On Being A Parent

Being a parent is the most difficult job you can ever do. I am no expert I have only one child, and two step children. When I had my child I was aware that many people don’t think about parenting, they just repeat what their parents did to them.

My parents thought about how they had been parented (bear in mind they grew up during the world war 2). They tried to be better parents than their parents were, I tried to better them.

I started from the belief that no child asks to be born, and, whilst not everyone who becomes a parent wants to be one, they do at least have the advantage of having some knowledge of what’s going on (though I doubt that anyone fully understands just how demanding a job it is until it’s too late). So, as I had consciously chosen to become a parent, it was only right that I put my child’s needs before my own.

This doesn’t mean that I didn’t take care of myself, but that I did so in ways that I hoped would be helpful to her. I was very lucky to do a ParentLink course (before it got muddied by outside pressures). It reinforced some of my ideas and challenged others.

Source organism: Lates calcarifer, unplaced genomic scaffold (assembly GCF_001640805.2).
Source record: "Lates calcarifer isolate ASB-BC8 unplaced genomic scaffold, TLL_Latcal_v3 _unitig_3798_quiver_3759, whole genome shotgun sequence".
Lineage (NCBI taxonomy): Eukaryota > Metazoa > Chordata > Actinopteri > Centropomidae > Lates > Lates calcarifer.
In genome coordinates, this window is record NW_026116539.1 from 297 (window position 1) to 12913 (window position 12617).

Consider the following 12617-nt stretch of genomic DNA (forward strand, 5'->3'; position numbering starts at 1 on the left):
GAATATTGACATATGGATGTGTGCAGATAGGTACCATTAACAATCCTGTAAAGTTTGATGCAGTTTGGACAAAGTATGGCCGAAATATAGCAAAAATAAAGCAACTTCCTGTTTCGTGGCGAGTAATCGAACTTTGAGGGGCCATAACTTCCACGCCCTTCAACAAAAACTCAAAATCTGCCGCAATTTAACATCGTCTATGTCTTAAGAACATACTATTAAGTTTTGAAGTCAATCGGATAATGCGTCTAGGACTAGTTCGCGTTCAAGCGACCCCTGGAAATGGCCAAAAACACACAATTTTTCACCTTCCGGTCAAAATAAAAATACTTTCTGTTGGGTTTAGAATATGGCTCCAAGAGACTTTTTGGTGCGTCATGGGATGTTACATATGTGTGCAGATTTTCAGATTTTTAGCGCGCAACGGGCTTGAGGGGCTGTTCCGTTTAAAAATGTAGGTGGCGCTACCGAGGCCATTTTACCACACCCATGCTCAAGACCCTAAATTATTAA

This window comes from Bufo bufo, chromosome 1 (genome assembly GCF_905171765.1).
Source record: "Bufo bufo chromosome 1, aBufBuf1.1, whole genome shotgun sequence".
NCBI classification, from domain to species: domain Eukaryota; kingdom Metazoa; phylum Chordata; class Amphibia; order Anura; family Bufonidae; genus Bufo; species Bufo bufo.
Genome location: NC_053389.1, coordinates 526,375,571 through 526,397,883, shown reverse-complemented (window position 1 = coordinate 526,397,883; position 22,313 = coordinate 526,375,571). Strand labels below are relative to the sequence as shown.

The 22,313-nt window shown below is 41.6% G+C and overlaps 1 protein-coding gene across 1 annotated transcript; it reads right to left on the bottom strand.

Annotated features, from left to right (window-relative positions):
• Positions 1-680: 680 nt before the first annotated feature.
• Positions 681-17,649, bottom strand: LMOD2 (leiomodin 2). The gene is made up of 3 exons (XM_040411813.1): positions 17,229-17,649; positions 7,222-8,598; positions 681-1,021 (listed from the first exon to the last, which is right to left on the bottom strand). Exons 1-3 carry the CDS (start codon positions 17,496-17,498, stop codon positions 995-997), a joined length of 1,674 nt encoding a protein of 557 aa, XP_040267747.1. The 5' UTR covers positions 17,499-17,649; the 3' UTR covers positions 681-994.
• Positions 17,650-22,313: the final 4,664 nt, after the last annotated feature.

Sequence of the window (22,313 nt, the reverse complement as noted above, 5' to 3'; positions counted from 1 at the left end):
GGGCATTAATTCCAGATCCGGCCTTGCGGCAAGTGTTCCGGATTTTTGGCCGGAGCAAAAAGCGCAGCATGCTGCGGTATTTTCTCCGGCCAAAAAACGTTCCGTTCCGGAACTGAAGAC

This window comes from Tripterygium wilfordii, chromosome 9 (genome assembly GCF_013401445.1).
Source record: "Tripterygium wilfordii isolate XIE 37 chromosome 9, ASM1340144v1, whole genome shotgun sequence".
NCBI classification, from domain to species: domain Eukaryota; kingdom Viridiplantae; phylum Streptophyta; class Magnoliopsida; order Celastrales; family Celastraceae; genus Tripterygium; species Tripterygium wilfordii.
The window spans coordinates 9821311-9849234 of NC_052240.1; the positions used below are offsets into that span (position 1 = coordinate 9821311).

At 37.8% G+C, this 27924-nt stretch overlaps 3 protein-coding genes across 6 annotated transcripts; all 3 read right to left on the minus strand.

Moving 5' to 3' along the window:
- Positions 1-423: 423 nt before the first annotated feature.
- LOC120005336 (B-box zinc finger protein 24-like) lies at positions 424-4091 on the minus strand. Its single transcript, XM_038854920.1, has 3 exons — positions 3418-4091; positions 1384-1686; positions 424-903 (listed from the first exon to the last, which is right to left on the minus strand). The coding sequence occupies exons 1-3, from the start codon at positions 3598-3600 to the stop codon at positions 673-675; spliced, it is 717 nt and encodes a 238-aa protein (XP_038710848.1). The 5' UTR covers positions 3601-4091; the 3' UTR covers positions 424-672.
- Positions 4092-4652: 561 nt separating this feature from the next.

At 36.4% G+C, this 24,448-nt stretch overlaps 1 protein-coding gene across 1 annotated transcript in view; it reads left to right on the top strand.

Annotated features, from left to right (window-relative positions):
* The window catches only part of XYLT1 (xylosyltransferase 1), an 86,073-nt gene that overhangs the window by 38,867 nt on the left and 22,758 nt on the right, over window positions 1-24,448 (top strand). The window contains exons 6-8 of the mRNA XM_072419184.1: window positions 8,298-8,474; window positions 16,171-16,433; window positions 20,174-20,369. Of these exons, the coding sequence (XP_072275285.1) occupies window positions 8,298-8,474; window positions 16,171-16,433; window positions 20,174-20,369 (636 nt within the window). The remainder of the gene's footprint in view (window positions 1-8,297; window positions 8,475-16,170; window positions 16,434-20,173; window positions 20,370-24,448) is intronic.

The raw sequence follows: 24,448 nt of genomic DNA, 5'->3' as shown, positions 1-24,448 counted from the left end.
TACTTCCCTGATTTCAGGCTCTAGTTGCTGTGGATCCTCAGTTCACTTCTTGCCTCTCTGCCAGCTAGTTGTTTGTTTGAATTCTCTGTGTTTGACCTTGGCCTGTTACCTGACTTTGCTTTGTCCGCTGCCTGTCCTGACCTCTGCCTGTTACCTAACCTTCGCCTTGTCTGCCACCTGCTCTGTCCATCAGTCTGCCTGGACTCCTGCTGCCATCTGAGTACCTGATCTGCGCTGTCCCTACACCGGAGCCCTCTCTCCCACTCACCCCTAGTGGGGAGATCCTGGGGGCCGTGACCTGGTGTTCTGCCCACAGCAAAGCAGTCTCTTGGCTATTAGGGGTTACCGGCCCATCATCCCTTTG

I learnt that saying “no” is sometimes the most loving and supportive thing you can say to a child. I learnt that I didn’t have to be a perfect parent, just a “good enough” one. I learnt that I didn’t have to know everything, or be right all the time, I just had to be honest (congruent).

I already knew that the most important thing for my child was for her to know that she was loved. I also knew that a certain amount of structure in her life was important to give her a sense of security. But I learnt to think about what I wanted her to learn from me (through my behaviour, as well as what I thought I was teaching her), and what would be the best way of helping her understand.